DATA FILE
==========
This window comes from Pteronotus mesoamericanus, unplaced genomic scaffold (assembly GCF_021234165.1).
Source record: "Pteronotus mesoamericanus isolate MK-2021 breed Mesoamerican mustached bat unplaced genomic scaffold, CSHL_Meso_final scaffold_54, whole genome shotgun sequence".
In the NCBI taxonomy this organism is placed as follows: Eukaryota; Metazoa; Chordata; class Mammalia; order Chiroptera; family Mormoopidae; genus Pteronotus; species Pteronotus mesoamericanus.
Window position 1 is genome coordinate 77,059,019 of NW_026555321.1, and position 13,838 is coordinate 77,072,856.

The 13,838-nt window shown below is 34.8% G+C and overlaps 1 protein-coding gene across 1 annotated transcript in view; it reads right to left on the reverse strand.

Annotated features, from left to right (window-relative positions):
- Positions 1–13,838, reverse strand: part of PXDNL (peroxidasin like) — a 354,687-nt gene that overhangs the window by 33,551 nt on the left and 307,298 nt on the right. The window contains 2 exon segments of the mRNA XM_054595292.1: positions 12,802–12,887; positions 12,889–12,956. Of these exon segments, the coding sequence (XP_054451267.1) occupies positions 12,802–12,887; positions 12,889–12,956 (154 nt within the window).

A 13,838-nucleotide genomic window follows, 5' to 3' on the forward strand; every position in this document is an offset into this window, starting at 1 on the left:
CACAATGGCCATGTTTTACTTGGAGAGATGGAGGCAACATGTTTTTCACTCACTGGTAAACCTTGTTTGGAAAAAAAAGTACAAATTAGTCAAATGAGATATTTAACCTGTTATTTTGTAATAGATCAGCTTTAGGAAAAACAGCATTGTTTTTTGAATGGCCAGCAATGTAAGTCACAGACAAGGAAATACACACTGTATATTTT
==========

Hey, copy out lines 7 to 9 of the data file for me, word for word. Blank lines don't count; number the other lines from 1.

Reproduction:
- Positions 1–13,838, reverse strand: part of PXDNL (peroxidasin like) — a 354,687-nt gene that overhangs the window by 33,551 nt on the left and 307,298 nt on the right. The window contains 2 exon segments of the mRNA XM_054595292.1: positions 12,802–12,887; positions 12,889–12,956. Of these exon segments, the coding sequence (XP_054451267.1) occupies positions 12,802–12,887; positions 12,889–12,956 (154 nt within the window).

A 13,838-nucleotide genomic window follows, 5' to 3' on the forward strand; every position in this document is an offset into this window, starting at 1 on the left:
CACAATGGCCATGTTTTACTTGGAGAGATGGAGGCAACATGTTTTTCACTCACTGGTAAACCTTGTTTGGAAAAAAAAGTACAAATTAGTCAAATGAGATATTTAACCTGTTATTTTGTAATAGATCAGCTTTAGGAAAAACAGCATTGTTTTTTGAATGGCCAGCAATGTAAGTCACAGACAAGGAAATACACACTGTATATTTT